Environment Forum

Day Three: And what of Obama?


President Barack Obama’s decision to attend the climate talks in Copenhagen next week, at the end of the process rather than at the beginning, is said to show the White House is serious about pursuing a deal to curb global warming.

On the first day of talks in Copenhagen this week, the Environmental Protection Agency cleared the way for regulation of greenhouse gases without new laws passed by Congress, a move said to enforce Obama’s commitment to act.

And on Tuesday, the top Chinese climate envoy told Reuters the U.S. needs to increase its commitment to emission cuts.

With Obama set to accept his Nobel Peace Prize in Oslo on Thursday, we thought it was a good time to turn the discussion toward what exactly we’re expecting from him at climate talks in Copenhagen.

Today’s question: What should President Barack Obama promise to do to fight climate change when he comes to Copenhagen?

Day Two: Reaction to the EPA

(Updated with comments from Dr. Gidon Eshel, physics professor, Bard College)

On the first day of the United Nations Conference on Climate Change in Copenhagen, the U.S. Environmental Protection Agency cleared the way for regulation of greenhouse gases without new laws passed by Congress, reflecting President Barack Obama’s commitment to act on climate change.

The EPA ruling that greenhouse gases endanger human health was widely expected, but for the record, Reuters.com asked our panel of experts on climate change what they thought of the decision.

Watch this space throughout the conference, which runs to Dec. 18. We’ll be asking some of the world’s foremost thinkers timely questions about breaking news and overarching themes about fighting global warming. We hope you will join the discussion.

In dengue-infested Indonesian village: clinic or trees?

It was as I lay in a Singapore hospital bed — ablaze with dengue fever but shivering in a sweat that chilled my aching bones — that I began to understand why villagers in a remote part of Indonesia would trade their forest for decent health services.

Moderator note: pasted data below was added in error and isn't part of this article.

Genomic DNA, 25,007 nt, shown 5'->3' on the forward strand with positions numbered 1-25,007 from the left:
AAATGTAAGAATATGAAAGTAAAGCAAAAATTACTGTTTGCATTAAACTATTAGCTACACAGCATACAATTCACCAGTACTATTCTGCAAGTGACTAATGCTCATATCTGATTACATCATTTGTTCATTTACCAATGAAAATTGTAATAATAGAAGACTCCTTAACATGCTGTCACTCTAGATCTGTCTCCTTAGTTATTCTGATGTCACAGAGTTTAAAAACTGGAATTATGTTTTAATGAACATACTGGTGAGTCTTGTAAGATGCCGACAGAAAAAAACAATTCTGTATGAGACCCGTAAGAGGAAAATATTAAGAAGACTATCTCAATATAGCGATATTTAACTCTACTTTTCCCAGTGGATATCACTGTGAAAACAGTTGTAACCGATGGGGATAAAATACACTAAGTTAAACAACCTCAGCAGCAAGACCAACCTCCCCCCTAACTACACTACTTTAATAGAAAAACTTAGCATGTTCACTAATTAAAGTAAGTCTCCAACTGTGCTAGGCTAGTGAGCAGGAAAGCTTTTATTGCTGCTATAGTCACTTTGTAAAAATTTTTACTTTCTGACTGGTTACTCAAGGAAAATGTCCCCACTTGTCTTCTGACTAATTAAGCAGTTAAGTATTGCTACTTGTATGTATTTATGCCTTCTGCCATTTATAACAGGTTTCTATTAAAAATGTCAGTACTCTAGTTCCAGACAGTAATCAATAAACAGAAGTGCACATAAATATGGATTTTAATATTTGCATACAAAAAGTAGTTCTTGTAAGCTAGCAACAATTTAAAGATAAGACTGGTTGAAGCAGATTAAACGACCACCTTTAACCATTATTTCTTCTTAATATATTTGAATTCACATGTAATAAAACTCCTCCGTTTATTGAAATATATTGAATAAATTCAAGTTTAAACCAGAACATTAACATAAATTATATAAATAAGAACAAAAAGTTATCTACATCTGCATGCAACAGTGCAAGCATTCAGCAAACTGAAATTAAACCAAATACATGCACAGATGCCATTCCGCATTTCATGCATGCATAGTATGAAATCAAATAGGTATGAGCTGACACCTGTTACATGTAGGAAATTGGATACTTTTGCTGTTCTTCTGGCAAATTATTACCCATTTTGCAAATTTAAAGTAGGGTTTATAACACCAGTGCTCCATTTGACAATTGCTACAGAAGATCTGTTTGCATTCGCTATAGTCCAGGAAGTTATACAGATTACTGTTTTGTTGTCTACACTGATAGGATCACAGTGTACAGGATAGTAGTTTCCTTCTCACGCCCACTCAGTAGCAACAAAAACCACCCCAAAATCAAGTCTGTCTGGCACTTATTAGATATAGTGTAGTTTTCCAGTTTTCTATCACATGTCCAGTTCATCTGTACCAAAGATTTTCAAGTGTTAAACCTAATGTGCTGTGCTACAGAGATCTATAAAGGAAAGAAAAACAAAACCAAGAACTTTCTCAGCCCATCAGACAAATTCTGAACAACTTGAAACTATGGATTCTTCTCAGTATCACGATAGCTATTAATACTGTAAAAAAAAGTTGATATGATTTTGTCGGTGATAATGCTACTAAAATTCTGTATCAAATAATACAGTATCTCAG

Teluk Meranti is a tiny, 800-family fishing hamlet in Riau province of Sumatra island in Indonesia, where dengue is common but health services are poor and infrastructure is very basic.

With a monthly income of around $200, the average Teluk Meranti dweller doesn’t have much — but they do have customary rights to an enormous tract of rainforest in the lush Kampar Peninsula, home to rare flora and fauna.

from The Great Debate:

Comfortable conservation and global warming

kemp.jpg-- John Kemp is a Reuters columnist. The views expressed are his own --

Energy efficiency will have to make the single most-important contribution if policymakers are serious about limiting greenhouse gas emissions and dampening growing demand for fossil fuels.

Energy efficiency will not remove the need to invest in large volumes of wind, solar and nuclear generation, or in technology for carbon capture and storage, but it does form the third leg of the triad.

In the United States, nowhere have efficiency initiatives been given higher prominence and become as deeply entrenched in the public policy process as in the state of California. In response to a series of power crises, the state has adopted some of the toughest standards anywhere in the world.

Five minutes of Al Gore

He started late, made them laugh for the first 5 minutes then gently kicked out the media.

“I’m Al Gore and I used to be the next president of America,” he said. Everyone laughed.

“Now I’m a recovering politician”.

On a speaking tour that touched down for a $500-a-plate dinner in Toronto Tuesday evening, the former U.S. vice president and co-winner of the 2007 Nobel Peace Prize with the IPCC  told a near-full banquet room of 1,300 members from the “mostly telecoms” business community about his perspective on the green, clean economy.

Trade lessons for climate negotiators

- John Kemp is a Reuters columnist. The views expressed are his own –